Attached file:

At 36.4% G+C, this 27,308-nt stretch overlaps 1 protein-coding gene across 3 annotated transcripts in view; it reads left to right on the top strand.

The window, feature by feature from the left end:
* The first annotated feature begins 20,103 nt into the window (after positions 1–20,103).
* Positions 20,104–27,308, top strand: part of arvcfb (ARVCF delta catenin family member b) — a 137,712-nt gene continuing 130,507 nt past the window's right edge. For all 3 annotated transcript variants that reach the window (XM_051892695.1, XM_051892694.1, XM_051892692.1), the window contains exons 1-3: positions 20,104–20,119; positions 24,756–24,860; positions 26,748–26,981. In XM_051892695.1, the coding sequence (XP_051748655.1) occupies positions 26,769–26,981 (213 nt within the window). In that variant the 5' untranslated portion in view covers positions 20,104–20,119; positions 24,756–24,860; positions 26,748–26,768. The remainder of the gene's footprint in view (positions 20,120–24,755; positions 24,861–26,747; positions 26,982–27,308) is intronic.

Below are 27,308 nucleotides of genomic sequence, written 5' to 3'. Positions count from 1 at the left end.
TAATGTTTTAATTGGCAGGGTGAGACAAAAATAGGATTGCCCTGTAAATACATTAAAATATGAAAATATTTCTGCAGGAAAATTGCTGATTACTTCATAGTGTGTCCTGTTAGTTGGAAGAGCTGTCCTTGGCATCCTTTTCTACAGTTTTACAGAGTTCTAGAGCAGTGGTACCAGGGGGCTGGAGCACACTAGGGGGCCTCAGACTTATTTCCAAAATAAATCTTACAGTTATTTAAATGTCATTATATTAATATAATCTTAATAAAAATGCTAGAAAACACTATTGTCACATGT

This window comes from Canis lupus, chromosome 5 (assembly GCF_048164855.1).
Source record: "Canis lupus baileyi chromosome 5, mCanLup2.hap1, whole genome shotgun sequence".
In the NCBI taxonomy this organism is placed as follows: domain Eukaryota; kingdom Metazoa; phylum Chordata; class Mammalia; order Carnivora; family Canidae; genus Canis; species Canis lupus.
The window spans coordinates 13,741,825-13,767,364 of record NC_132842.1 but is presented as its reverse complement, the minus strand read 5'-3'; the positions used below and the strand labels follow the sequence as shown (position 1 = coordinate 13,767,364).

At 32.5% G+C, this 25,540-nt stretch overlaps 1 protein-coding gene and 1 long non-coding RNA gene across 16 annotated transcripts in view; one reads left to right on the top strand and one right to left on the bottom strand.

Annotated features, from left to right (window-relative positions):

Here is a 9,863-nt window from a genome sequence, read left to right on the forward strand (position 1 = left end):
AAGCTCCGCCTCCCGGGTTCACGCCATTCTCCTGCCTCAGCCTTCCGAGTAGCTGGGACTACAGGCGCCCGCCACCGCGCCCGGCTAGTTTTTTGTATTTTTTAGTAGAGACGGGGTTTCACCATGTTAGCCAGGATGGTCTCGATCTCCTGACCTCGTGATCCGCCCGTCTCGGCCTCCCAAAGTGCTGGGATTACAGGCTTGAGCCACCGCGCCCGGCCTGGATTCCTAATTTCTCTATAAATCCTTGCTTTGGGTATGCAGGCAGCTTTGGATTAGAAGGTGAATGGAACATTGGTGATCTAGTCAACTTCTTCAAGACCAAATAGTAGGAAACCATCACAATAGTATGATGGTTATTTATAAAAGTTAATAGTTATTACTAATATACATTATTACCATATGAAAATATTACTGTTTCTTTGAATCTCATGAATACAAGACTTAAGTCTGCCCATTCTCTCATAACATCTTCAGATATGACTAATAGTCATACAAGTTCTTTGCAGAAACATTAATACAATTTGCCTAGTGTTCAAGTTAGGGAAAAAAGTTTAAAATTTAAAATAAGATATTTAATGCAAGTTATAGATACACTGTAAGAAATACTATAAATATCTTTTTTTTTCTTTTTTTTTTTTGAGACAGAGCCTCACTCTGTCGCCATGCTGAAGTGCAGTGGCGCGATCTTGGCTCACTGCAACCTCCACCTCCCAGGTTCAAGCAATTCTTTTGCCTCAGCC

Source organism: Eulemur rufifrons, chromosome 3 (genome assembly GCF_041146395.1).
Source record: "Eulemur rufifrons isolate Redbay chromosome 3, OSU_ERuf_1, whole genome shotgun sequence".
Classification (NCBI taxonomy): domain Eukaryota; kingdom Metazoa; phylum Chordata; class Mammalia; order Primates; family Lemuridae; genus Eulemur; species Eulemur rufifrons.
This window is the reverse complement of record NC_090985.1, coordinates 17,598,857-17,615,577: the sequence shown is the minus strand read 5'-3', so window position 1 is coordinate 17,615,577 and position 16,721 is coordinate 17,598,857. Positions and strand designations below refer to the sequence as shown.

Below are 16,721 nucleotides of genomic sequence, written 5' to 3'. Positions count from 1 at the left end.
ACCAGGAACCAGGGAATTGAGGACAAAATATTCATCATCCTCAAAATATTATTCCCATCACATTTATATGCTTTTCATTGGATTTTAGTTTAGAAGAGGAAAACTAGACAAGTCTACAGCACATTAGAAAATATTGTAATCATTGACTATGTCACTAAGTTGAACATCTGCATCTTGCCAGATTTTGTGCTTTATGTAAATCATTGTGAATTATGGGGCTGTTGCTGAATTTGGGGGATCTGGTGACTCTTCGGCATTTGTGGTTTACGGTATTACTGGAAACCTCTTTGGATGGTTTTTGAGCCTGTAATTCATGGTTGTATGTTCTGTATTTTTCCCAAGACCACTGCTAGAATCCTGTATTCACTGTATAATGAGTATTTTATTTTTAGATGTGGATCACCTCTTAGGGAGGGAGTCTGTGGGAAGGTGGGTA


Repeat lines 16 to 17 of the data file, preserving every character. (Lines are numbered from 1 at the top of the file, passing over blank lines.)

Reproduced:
Source record: "Eulemur rufifrons isolate Redbay chromosome 3, OSU_ERuf_1, whole genome shotgun sequence".
Classification (NCBI taxonomy): domain Eukaryota; kingdom Metazoa; phylum Chordata; class Mammalia; order Primates; family Lemuridae; genus Eulemur; species Eulemur rufifrons.